Doctor's Notes on Hypopharyngeal Cancer
- a sore throat that does not go away,
- ear pain,
- a lump in the neck,
- a change in voice, and/or
- painful or difficulty swallowing.
The cancer cells can go through stages (0 through IV) based on size and location as it spreads through the neck tissues, lymph system, and the blood, and eventually to other organs (stage IV).
What causes the squamous cells to change into cancer cells is unknown, but risk factors that are associated with the disease include smoking and/or chewing tobacco, heavy use of alcohol, eating a poor diet, and having Plummer-Vinson syndrome (long-term iron deficiency anemia with throat webs and dysphagia).
What Are the Treatments of Hypopharyngeal Cancer?
The treatment options for hypopharyngeal cancer may include one or more of the following, alone or in combination:
Surgery (with or without radiation therapy)
- Endoscopic resection
- Partial laryngectomy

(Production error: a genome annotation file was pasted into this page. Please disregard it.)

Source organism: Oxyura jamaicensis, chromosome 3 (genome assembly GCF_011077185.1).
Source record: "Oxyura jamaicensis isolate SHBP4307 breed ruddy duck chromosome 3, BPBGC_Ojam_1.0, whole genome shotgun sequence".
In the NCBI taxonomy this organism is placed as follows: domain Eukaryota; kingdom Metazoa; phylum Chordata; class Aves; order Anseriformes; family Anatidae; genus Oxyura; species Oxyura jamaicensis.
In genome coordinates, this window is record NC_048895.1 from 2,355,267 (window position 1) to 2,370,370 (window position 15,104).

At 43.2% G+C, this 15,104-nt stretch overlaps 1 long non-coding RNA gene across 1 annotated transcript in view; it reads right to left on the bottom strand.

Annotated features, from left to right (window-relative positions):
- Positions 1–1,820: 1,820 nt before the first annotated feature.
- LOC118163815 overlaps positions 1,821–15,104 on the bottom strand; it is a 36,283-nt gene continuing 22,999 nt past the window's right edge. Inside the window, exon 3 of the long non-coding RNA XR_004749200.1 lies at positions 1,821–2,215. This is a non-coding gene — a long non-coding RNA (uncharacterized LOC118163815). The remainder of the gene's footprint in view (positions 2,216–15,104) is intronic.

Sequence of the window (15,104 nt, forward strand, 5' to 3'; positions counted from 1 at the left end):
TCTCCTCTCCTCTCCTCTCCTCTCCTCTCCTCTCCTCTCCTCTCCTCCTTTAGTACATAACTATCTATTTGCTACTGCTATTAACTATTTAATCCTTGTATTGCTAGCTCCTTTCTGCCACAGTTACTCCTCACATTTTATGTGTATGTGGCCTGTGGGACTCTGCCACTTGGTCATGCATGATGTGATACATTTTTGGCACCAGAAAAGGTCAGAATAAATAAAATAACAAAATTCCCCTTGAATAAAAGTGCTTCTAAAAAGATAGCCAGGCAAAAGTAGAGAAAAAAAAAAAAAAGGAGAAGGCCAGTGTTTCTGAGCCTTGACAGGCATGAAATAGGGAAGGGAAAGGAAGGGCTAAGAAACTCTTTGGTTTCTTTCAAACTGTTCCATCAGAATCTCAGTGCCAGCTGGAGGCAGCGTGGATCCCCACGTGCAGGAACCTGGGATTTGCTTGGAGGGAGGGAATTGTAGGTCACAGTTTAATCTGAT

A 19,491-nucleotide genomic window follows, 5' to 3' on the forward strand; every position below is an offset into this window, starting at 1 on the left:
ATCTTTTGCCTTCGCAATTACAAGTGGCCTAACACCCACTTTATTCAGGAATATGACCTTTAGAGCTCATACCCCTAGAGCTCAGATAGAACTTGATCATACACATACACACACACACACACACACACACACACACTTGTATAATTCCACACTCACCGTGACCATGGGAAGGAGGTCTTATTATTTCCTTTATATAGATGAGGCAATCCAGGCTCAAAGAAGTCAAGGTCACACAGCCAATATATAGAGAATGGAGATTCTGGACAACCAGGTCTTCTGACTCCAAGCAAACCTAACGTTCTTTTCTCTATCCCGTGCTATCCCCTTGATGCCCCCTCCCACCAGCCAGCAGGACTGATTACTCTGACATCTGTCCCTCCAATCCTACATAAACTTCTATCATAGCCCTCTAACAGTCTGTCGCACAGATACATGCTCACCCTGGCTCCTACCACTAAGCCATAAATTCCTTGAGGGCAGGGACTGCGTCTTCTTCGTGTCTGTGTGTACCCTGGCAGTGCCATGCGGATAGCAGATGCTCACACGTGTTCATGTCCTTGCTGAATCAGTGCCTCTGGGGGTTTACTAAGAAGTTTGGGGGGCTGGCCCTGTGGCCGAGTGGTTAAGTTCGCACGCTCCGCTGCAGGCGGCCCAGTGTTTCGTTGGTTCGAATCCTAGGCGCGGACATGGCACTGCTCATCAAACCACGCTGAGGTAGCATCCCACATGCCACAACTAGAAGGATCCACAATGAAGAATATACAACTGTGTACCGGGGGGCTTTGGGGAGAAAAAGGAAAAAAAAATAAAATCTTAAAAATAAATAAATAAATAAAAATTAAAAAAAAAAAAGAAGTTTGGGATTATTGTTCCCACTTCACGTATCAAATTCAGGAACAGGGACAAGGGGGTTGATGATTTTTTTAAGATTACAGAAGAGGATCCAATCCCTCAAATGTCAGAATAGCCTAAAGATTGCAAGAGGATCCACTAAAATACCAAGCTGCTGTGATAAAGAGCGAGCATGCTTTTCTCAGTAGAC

- Total laryngectomy
- Neck dissection
- Laser surgery (new treatment)
- Radiation therapy
- Immunotherapy with pembrolizumab or nivolumab
- Targeted therapy (for example, cetuximab)
- Plastic surgery: replacement of major tissue removal
Clinical trials may be suggested by your doctors to join; these trials are ways to determine the effects of new treatments that may help address your hypopharyngeal cancer problem.
Head and Neck Cancer QuizQuestion
Which of these is NOT a type of head and neck cancer?See Answer
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Kasper, D.L., et al., eds. Harrison's Principles of Internal Medicine, 19th Ed. United States: McGraw-Hill Education, 2015.